It is perfectly possible to draw up your own Will. Forms for this purpose can be purchased from office supplies stores. However, even the simplest of Wills must comply with legal formalities. Using a lawyer ensures peace of mind; you will know that your wishes will be understood and carried out.
How much will it cost?
The legal fees will depend upon the complexity of your affairs and the time needed to draw up your Will. Do not hesitate to ask for an estimate in advance and it may help to obtain estimates from various local law firms.
How can I save costs?
Be prepared when you visit the lawyer.
- Make a list of all important possessions such as works of art, valuable furniture, jewellery, shares, insurance policies, bonds and bank accounts.
- Determine whom you wish to act as executor(s) for your estate and include someone who might act as an alternate.
- Make a complete list with names and contact information of all family and friends you wish to be remembered in your Will. Make notes about precisely which specific bequests or gifts you wish to make and to whom.
Leaving a gift to charities
After specific gifts have been made to family and friends, anything left over forms the residue of your estate. You may wish to leave this, or part of it, to certain members of your family or friends or to certain of your favourite charities. This could be the one time in your life when you can afford to make a donation to causes that are dear to you. Nowadays, the costs of living very often leave little cash to spare. However, if you are fortunate enough to have a property or a capital sum invested then provision can be made, by way of a legacy, for a significant donation to a charity which you have long admired.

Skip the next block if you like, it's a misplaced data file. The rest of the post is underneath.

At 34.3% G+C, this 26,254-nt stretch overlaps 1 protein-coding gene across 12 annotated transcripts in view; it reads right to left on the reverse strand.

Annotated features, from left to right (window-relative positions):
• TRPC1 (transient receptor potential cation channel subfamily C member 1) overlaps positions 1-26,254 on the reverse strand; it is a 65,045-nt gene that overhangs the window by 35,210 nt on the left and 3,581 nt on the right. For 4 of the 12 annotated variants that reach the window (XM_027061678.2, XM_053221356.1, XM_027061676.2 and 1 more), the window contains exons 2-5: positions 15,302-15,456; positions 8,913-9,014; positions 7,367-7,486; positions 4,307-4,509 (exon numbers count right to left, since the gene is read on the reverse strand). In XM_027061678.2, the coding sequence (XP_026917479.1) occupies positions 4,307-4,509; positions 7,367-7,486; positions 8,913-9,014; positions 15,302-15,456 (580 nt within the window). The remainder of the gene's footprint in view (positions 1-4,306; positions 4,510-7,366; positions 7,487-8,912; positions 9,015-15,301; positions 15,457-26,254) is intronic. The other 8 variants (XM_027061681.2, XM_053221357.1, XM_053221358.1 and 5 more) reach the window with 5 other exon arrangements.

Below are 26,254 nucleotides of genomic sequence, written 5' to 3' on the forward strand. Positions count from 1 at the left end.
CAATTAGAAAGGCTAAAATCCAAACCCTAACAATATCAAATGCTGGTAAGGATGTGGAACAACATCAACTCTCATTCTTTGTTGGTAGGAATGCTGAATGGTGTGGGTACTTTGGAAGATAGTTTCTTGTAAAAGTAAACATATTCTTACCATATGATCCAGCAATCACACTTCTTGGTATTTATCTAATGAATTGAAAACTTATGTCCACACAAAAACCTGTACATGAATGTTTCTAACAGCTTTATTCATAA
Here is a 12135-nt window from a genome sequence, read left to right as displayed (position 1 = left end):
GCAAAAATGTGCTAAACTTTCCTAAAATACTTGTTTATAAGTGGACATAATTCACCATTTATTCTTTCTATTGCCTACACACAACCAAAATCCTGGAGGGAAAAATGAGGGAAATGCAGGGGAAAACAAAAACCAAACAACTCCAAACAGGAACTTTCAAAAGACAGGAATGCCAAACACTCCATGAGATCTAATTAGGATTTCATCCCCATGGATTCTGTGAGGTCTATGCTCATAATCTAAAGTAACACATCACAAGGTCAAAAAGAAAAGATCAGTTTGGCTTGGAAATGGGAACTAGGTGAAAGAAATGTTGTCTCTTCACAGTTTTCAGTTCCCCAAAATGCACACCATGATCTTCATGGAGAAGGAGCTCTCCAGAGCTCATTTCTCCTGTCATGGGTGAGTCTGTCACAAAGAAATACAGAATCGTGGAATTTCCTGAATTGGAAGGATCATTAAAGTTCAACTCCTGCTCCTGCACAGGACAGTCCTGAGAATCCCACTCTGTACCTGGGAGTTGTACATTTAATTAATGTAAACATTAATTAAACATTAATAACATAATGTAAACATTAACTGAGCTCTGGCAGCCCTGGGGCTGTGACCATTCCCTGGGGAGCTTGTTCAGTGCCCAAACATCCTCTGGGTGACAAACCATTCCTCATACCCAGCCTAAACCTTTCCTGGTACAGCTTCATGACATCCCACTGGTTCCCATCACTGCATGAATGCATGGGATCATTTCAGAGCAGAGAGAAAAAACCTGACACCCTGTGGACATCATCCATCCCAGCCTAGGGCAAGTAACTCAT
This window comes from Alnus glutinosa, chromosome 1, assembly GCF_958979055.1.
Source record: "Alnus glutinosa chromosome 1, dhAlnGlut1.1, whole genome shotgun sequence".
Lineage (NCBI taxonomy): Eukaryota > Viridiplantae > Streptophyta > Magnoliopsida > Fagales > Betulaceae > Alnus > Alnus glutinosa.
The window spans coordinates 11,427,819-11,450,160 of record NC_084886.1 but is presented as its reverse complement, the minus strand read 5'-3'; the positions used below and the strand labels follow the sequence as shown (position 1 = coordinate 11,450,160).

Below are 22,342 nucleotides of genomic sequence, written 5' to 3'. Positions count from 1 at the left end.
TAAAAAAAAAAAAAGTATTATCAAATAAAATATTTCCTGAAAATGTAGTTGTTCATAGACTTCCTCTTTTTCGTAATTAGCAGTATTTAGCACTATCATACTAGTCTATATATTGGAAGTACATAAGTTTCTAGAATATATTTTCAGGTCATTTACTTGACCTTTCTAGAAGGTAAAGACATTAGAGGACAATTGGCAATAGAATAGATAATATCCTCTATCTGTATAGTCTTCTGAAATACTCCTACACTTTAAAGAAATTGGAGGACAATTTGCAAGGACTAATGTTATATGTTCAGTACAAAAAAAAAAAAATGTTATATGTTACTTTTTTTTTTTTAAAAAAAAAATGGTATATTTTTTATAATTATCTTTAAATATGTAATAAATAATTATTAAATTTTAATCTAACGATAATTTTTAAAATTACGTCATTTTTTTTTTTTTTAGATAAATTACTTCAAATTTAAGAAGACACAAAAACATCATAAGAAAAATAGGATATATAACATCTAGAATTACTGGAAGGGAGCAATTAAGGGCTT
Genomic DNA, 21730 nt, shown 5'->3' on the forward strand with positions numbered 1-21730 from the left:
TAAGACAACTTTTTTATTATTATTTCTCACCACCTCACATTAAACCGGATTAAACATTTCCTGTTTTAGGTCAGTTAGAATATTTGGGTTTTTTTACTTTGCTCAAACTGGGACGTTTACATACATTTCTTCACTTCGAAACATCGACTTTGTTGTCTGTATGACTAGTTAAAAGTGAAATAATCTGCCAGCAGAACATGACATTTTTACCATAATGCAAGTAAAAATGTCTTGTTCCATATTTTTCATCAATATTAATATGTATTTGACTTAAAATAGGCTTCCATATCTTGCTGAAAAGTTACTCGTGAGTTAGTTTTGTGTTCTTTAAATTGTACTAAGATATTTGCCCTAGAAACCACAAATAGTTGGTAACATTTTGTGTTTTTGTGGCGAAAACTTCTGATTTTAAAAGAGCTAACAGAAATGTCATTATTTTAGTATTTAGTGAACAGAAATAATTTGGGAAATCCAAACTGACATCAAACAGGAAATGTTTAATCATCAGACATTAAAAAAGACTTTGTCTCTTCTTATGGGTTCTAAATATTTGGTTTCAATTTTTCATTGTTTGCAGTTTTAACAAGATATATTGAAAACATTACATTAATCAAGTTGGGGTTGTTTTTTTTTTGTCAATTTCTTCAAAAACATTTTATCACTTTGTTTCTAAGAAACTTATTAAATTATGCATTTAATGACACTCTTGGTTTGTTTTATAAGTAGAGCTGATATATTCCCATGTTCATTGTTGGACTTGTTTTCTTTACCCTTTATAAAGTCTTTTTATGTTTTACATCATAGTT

Any gifts to charity bring with them favourable tax exemptions and relief. Your lawyer can explain these benefits to you. There are three different ways you can give:
- Outright Bequest
- Bequest of Residuary Estate
- Bequest of Percentage of Residuary Estate
What if I need to ensure that relatives are provided for during their lifetimes?
If you want to leave a bequest to charity but want to ensure that relatives or close friends are provided for during their lifetimes there is a simple way to achieve both ends. Your lawyer can explain how someone can receive an income or other benefit from your estate for their lifetime and then, when this is no longer needed, the remainder can be passed to charity.
What if I change my mind?
Many people postpone making their Will in case they change their minds about bequests in later years; however, that need not be a concern. Once you have made a Will clauses may be added or revoked in the form of a Codicil, a legal instrument that modifies an earlier Will but does not involve rewriting it. A Codicil has to be signed and witnessed in the same way as a Will but the witnesses do not have to be the same. The codicil must be kept with the Will but not attached to it.
A sample codicil might begin: “This is the first Codicil to the last Will of (your name), which last Will bears the date (date of Will).”